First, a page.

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Bartonella spp. are facultative intracellular vector-borne bacteria associated with several emerging diseases in humans and animals all over the world. The potential for involvement of ticks in transmission of Bartonella spp. has been heartily debated for many years. However, most of the data supporting bartonellae transmission by ticks come from molecular and serological epidemiological surveys in humans and animals providing only indirect evidences without a direct proof of tick vector competence for transmission of bartonellae. We used a murine model to assess the vector competence of Ixodes ricinus for Bartonella birtlesii. Larval and nymphal I. ricinus were fed on a B. birtlesii-infected mouse. The nymphs successfully transmitted B. birtlesii to naïve mice as bacteria were recovered from both the mouse blood and liver at seven and 16 days after tick bites. The female adults successfully emitted the bacteria into uninfected blood after three or more days of tick attachment, when fed via membrane feeding system. Histochemical staining showed the presence of bacteria in salivary glands and muscle tissues of partially engorged adult ticks, which had molted from the infected nymphs. These results confirm the vector competence of I. ricinus for B. birtlesii and represent the first in vivo demonstration of a Bartonella sp. transmission by ticks. Consequently, bartonelloses should be now included in the differential diagnosis for patients exposed to tick bites.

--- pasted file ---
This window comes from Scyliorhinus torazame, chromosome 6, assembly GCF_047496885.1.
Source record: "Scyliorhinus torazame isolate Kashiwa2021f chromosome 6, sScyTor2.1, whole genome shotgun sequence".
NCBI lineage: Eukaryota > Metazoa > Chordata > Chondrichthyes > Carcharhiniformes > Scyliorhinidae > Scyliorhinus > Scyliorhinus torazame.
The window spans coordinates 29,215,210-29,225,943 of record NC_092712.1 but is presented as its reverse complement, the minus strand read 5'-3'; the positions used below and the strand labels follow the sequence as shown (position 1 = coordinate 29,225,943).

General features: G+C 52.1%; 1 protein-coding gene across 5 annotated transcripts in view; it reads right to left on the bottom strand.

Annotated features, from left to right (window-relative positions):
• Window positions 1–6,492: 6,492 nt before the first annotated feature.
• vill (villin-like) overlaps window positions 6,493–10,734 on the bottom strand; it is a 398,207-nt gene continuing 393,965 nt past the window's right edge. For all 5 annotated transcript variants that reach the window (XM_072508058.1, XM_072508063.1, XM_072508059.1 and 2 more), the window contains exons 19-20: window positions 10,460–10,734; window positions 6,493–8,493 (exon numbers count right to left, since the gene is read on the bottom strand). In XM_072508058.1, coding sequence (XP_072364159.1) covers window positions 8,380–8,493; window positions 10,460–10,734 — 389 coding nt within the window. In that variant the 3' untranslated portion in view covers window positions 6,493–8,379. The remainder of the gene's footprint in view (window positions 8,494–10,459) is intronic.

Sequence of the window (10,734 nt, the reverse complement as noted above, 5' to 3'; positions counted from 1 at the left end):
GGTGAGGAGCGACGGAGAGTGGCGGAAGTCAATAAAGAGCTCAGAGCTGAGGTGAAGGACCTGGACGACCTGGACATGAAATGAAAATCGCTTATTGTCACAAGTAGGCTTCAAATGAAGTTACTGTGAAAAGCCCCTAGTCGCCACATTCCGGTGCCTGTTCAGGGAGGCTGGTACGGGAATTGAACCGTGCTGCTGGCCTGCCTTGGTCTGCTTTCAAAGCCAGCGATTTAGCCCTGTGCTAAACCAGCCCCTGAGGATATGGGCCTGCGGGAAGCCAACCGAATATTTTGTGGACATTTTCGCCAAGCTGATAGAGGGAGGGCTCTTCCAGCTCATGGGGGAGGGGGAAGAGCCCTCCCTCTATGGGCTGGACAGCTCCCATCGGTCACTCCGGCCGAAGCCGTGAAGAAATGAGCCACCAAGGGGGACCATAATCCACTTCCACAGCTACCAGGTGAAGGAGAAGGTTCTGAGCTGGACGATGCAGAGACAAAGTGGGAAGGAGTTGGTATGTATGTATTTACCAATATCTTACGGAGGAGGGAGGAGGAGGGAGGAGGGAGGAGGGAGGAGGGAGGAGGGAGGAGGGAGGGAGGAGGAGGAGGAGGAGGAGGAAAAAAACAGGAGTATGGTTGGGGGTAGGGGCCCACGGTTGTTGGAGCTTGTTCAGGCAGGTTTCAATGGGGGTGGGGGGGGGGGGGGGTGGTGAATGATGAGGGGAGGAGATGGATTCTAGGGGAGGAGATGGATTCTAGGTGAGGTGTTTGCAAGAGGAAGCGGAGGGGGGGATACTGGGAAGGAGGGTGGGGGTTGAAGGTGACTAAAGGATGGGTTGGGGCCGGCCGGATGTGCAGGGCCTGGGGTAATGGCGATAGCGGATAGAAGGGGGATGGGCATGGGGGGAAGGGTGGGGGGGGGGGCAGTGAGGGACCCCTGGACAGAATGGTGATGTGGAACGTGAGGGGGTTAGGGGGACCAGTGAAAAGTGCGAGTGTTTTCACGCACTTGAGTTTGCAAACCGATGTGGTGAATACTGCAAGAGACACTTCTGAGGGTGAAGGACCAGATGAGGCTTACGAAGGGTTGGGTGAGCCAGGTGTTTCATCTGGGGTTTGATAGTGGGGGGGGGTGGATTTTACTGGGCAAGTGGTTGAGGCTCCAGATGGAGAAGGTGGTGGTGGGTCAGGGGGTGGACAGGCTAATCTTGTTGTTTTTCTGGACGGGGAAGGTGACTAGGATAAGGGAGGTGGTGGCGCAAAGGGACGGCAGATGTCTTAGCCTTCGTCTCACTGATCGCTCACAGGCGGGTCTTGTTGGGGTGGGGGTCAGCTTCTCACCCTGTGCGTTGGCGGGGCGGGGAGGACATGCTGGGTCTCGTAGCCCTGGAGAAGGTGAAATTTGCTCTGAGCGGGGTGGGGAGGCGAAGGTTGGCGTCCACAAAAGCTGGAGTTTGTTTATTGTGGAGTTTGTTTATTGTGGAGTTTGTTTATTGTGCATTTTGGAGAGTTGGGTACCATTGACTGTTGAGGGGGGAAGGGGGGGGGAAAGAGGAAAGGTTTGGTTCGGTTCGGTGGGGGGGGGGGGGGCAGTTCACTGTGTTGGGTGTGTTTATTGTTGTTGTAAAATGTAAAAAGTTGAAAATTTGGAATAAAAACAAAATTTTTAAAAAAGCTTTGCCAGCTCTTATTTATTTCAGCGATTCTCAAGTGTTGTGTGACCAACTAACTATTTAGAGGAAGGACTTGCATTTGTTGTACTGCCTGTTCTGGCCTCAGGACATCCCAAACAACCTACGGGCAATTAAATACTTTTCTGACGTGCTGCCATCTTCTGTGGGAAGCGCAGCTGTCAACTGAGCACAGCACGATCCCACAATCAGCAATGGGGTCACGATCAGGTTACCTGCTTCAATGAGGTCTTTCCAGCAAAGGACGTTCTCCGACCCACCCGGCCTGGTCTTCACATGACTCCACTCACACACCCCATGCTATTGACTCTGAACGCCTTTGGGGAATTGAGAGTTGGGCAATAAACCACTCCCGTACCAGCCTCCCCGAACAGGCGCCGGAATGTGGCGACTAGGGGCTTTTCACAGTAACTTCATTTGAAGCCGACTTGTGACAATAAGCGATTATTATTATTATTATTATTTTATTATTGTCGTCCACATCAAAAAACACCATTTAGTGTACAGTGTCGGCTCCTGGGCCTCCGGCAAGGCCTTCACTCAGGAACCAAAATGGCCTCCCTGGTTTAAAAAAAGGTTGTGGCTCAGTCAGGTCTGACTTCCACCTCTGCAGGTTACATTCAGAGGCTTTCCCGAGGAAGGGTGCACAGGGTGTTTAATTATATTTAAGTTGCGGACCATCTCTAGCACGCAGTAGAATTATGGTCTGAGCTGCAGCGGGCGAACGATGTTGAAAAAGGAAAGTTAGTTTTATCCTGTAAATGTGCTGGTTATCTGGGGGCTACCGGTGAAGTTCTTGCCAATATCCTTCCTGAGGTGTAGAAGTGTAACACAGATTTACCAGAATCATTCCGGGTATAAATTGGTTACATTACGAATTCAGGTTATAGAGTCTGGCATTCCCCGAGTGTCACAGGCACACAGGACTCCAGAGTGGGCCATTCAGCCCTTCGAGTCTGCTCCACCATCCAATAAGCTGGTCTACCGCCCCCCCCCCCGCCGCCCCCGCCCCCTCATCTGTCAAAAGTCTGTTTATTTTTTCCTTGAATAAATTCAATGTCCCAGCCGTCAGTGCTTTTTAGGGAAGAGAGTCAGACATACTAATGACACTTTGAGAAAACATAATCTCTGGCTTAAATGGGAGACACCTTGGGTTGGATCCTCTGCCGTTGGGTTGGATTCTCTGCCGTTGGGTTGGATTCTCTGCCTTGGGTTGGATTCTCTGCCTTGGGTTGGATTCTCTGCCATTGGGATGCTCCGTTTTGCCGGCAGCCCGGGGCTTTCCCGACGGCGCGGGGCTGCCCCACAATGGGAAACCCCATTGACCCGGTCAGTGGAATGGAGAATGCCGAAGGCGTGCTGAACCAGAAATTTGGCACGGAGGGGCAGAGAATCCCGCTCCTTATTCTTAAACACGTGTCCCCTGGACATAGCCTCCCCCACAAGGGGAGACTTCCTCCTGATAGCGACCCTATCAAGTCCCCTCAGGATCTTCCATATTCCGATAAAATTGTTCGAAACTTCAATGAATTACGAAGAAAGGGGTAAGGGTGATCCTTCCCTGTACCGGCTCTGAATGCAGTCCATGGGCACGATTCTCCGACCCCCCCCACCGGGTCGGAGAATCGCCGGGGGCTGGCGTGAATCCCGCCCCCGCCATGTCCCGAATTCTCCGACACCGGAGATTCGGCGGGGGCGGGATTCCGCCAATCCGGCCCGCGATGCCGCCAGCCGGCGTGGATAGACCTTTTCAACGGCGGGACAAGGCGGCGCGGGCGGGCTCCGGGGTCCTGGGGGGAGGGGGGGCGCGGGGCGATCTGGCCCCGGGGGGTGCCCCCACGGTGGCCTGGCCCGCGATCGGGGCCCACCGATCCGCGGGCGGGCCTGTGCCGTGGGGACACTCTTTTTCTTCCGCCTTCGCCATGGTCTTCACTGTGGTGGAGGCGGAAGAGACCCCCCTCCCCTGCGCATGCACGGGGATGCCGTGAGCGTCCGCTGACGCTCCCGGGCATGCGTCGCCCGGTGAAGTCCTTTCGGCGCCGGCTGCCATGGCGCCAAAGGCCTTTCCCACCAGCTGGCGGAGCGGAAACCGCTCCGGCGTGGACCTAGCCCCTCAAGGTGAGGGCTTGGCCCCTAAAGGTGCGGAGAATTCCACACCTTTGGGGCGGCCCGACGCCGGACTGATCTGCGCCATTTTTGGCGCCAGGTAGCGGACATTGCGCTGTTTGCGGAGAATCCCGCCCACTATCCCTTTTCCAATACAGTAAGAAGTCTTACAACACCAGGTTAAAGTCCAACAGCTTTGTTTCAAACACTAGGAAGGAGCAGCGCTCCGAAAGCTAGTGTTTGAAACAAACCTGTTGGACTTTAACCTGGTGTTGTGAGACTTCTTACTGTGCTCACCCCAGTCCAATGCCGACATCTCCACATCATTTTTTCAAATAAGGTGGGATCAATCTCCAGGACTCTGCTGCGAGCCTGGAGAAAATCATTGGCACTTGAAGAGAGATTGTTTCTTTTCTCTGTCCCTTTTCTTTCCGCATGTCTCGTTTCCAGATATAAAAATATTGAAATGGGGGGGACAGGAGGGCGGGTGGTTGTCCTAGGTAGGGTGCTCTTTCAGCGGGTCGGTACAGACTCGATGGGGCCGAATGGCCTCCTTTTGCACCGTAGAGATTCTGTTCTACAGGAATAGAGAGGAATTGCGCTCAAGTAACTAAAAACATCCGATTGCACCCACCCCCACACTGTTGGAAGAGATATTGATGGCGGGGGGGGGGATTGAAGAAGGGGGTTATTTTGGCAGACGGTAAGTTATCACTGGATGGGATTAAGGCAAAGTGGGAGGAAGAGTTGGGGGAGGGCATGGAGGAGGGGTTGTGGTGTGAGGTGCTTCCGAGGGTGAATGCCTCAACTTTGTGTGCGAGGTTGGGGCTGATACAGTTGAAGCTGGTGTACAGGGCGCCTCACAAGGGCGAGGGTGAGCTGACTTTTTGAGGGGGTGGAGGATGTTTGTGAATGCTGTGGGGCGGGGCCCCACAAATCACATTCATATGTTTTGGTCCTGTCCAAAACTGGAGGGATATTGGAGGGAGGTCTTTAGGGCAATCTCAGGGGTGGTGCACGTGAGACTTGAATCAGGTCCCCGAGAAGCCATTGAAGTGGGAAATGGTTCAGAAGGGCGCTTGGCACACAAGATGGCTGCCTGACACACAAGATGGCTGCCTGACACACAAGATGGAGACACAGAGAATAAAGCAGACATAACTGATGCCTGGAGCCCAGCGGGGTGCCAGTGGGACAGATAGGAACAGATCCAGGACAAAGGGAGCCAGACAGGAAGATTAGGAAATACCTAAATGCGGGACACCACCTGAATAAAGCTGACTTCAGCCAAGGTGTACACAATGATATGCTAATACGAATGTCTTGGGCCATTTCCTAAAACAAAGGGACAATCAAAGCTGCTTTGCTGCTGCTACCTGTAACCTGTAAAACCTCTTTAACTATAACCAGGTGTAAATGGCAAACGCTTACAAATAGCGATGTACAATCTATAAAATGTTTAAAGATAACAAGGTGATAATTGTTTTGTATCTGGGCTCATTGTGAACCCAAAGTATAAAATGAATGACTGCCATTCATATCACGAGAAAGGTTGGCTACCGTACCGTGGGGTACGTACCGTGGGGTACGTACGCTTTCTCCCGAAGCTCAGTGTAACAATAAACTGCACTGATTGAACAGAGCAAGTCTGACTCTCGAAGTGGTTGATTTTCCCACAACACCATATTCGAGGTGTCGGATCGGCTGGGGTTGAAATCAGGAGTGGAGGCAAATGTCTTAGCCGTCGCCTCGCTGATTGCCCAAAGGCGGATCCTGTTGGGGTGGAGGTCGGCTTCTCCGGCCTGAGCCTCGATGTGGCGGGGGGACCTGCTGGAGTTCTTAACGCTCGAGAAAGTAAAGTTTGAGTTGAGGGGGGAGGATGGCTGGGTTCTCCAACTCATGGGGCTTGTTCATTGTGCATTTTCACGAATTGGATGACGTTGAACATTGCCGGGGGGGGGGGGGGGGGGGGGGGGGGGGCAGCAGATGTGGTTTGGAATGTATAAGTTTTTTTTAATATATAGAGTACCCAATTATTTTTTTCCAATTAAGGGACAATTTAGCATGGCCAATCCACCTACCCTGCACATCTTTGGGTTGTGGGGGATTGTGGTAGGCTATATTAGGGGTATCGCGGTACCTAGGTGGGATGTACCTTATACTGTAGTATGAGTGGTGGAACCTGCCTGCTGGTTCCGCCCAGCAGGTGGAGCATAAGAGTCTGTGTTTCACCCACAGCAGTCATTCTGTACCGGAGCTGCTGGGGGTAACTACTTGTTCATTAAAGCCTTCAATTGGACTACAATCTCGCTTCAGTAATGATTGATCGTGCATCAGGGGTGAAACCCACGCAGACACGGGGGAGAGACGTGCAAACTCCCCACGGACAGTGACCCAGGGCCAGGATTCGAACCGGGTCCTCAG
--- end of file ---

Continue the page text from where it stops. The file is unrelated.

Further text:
Novel spirochetes isolated from mosquitoes and black flies in the Czech Republic.
Sikutová S, Halouzka J, Mendel J, Knoz J, Rudolf I.
J Vector Ecol. 2010 Jun;35(1):50-5.
Institute of Vertebrate Biology, v.v.i., Academy of Sciences of the Czech Republic, Kvetná 8, CZ-603 65 Brno, Czech Republic.
During the years 1999-2002, a total of 4,898 individuals of 26 species of hematophagous insects (4,149 mosquitoes, 583 black flies, and 166 tabanid flies) was examined for the presence of spirochetes using dark-field microscopy. There was an overall recovery of spirochetes from the midguts of Culicidae and Simuliidae of 23.5% and 11.4%, respectively. Spirochetes were not detected in Tabanidae. Seven spirochetal strains have been successfully recovered from mosquitoes and black flies: BR149 (Culex pipiens), BR151 (Cx. pipiens), BR173 (Cx. pipiens), BR177 (Cx. pipiens), BR193 (Aedes cinereus), BR208 (Cx. pipiens), and BR231 (Simulium noelleri). The strains have been adapted to laboratory conditions (BSK-H Complete medium). Their preliminary determination based on 16S rRNA gene sequencing has shown that they differ from the Lyme disease spirochete Borrelia burgdorferi sensu lato as well as other members of the Order Spirochaetales indicating novel bacterial species in the Family Spirochaetaceae.

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